Observations #1,####NMI4~444#####4144.####044#~04~0~444#4.044 Since 1866 The Place in Austin GOOD FOOD GOOD BEER 1607 San Jacinto GR 7-4171 Yah, Yah Now and then I acutely regret that I do not regularly read the editorials in the daily newspapers of Texas. Had I not glanced at the relevant page of the Fort Worth Star-Telegram for March 13, for instance, I might have missed that paper’s editorial advocating more “two-year community colleges” to provide the excellence in higher education of which all civicminded Texans dream. Anticipating, perhaps, the probability that some left-winger would express doubt about the excellence of most such colleges, the Star-Telegram added this clincher, separated from the edutorial by a little white space: “Money isn’t everything. Harvard, the nation’s richest college, plays mediocre football.” Texas Forever I was shocked this morning \(although my son showed me his prospective curriculum for the seventh grade. All seventh graders take six required courses, including Texas history. People move around this country ceaselessly; why waste a whole year’s learning period on one-fiftieth of the nation’s history? My wife studied Arizona history for a year in junior high; but even so, she is not planning to vote for Goldwater. I have an article before me in the Texas Outlook, “Let’s Teach Texas,” written by a school teacher in Portland, Mrs. Betty Hoeber. In her outline for “A Unit on Texas for the Second Grade,” Mrs. Hoeber included the item, “Learning the pledge to the Texas flag . . .” Not having known there was one, I wrote her, and she has helpfully advised me that she once learned from some material handed out at the State Capitol that the legislature in 1933 passed an act providing for the “salute” to the 14 The Texas ‘Observer SUBSCRIBE OR RENEW THE TEXAS OBSERVER 504 West 24th Street Austin 5, Texas Enclosed is $5.00 for a oneyear subscription to the Observer for: Name Address City, State This is a renewal. This is a new subscription. Texas flag, to wit: “Honor the Texas flag of 1836; I pledge allegiance to theeTexas, one and indivisible.” Mrs. Hoeber advises me that the words “of 1836” have been dropped. Now all that remains is for someone to turn up a pledge to the flag of Precinct 229, so that in the eighth grade, my son can have a year’s study of the immediate region where he is growing up. Three Good Men I see where B. H. Dewey is running for re-election. Like Archer Fullingim, I’m not going to start messin’ in local elections; I’ll leave that to ‘the big-city businessmen who pour money into the campaigns of conservative rural candidates through what they appropriately call PIPE \(the Political I will say this, that Brownie Dewey was one of the most conscientious watch-dogs of the state treasury and the general welfare who ever served in Austin. On this job I intend to do a lot of stories I never do get to. One of them I think of as “Thiee Good Men.” I have been covering state legislatures, on and off, since 1947, and when I look around the House of Representatives now, I miss these three good men. One of them is Zeke Zbranek of Liberty, the author of the lobbyist registration act that passed in 1957, a fighter for control of the loan sharks who would never have caved in under the pressure the. way most of the 1963 legislature did, and one of the shrewdest microphone stylists who ever tied his opponents in knots with their own arguments. Zeke voted wrong on race, those were the days when all the East Texans did, or nearly all of them, so I guess he won’t be making any statewide races now. He ran for the Senate, and PIPE did him in. The second one is Charles Hughes of Sherman, who has had more to do with the genesis of progressive legislation in the Texas legislature for a longer time than any recent member. Charley it was who first proposed an industrial safety law and kept fighting for it every session. Charley it was who helped Zeke lead the fight for lobby control. Charley it was who survived the casualties taken from among the old Gas House Gang who fought the sales tax. Charley never wavered ; he was the people’s man from Sherman. PIPE got him, too. And the third of these good men is B. H. Dewey. I hope Texas politics has not become so much a question of organizations and pressure politics that we ever forget the contributions to the goodness of being alive in Texas that these three men and some others like them made out of their own goodness and would make again, if they were given the chance. Al Price of Beaumont As long as I’m talking about local elections, I’d like to mention Al Price, a sociology graduate of Morehouse College and a former Air Force pilot and jet captain who has discontinued his further education at Lamar Tech long enough to run for the legislature from Beaumont. COPE endorsed the incumbent, Jimmy Weldon, because labor generally endorses incumbents who usually vote liberal and because Weldon is a union man from his district. But doing so, they made a friendly statement about this young fellow Al Price, who is a Negro, and who is totally immersed in the civil rights movement. Price is the sort of young man who will figure in Texas politics as long as he stays in Texas. There is no doubt he is a natural born politician because his hand starts shaking yours before he says hello. He is Weldon’s only opponent. Some years back when Sen. Henry Gonzalez asked his fellow senators, who speaks for the Mexican? who speaks for the Negro? he answered his own question by the act in which he was then engaging, his filibuster against the segregation bills of 1957. At the time the idea of a Negro being a member of the Texas legislature seemed outlandish, it was so improbable. Seven years later, Al Price of Beaumont believes he has a chance. Judge Owens and Oil The issue in the contest for railroad commissioner is the most clear-cut Texas voters have been offered on oil policy in many years. Judge Jesse Owens of Foard County is running on a straightforward platform of increasing Texas oil production allowables. He says he would “utilize statistics prepared by objective sources such as the U.S. Bureau of Mines in arriving at market demand figures, rather than accepting the projections of major purchasers , alone in setting monthly allowables.” He says the major oil companies seek to reduce oil production in Texas so they can increase it in other states where they own more of the oil and abroad so they can import it into the U.S. at higher profits. And that’s true; that’s what they are doing. Owens’ opponent is John Connally’s appointee, Jim Langdon. No doubt Langdon is a good guy; it’s just that he confuses what the majors say they want with what’s best for the people. He can’t seem to get the two separated in his computations. His campaign is based on his statement, “To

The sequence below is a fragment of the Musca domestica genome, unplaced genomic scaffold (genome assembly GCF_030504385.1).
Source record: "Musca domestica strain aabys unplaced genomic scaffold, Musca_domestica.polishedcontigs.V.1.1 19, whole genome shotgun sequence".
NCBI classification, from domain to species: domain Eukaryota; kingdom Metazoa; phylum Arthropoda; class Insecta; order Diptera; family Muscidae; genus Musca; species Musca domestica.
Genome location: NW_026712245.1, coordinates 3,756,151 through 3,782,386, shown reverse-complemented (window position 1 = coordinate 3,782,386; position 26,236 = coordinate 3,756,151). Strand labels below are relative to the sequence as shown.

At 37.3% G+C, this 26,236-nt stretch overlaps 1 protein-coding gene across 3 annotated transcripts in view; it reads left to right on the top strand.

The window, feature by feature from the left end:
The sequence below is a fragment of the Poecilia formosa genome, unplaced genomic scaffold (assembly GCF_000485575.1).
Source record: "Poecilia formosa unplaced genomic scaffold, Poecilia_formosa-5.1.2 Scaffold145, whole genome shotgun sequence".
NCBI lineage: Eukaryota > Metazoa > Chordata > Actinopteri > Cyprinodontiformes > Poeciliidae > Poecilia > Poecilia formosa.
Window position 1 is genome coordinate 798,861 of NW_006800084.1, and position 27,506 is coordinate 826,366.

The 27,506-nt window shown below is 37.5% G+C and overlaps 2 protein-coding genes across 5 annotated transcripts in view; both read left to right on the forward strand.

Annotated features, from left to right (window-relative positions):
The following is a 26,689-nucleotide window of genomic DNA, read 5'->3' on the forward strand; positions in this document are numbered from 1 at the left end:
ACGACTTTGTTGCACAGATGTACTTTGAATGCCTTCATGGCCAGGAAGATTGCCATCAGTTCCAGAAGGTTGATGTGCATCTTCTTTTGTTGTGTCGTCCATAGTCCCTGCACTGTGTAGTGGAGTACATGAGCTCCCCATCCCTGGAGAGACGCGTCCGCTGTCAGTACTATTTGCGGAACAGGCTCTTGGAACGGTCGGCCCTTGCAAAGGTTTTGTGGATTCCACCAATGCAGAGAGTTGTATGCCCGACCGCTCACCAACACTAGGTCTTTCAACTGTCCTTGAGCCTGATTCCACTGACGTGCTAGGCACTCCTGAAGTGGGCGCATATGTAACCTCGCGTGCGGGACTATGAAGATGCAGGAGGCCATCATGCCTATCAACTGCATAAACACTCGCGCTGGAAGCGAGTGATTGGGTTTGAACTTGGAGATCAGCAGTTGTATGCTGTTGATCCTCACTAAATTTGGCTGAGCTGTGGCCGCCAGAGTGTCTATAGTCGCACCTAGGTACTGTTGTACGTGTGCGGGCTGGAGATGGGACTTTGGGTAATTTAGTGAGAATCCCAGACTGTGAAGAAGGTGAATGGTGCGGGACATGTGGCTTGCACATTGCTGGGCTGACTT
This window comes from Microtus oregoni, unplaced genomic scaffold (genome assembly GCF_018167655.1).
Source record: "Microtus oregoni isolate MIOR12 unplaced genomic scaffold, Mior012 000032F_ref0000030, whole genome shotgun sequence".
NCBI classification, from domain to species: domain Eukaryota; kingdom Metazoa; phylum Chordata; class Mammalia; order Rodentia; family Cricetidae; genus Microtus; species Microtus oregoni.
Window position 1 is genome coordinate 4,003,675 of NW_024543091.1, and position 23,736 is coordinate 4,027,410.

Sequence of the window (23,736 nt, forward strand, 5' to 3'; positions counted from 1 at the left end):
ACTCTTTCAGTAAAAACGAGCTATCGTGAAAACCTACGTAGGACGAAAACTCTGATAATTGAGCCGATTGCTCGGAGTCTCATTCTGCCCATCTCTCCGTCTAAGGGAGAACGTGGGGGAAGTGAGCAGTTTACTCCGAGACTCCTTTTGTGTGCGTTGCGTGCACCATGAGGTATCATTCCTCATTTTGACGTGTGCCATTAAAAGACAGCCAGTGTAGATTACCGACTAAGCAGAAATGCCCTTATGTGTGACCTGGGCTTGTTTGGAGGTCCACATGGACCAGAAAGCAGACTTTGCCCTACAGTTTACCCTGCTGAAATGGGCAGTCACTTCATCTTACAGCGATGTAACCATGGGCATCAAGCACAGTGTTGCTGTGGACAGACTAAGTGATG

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Texas Professor Leonard N. Moore’s “Teaching Black History to White People” is a memoir, history lesson, and instructional manual.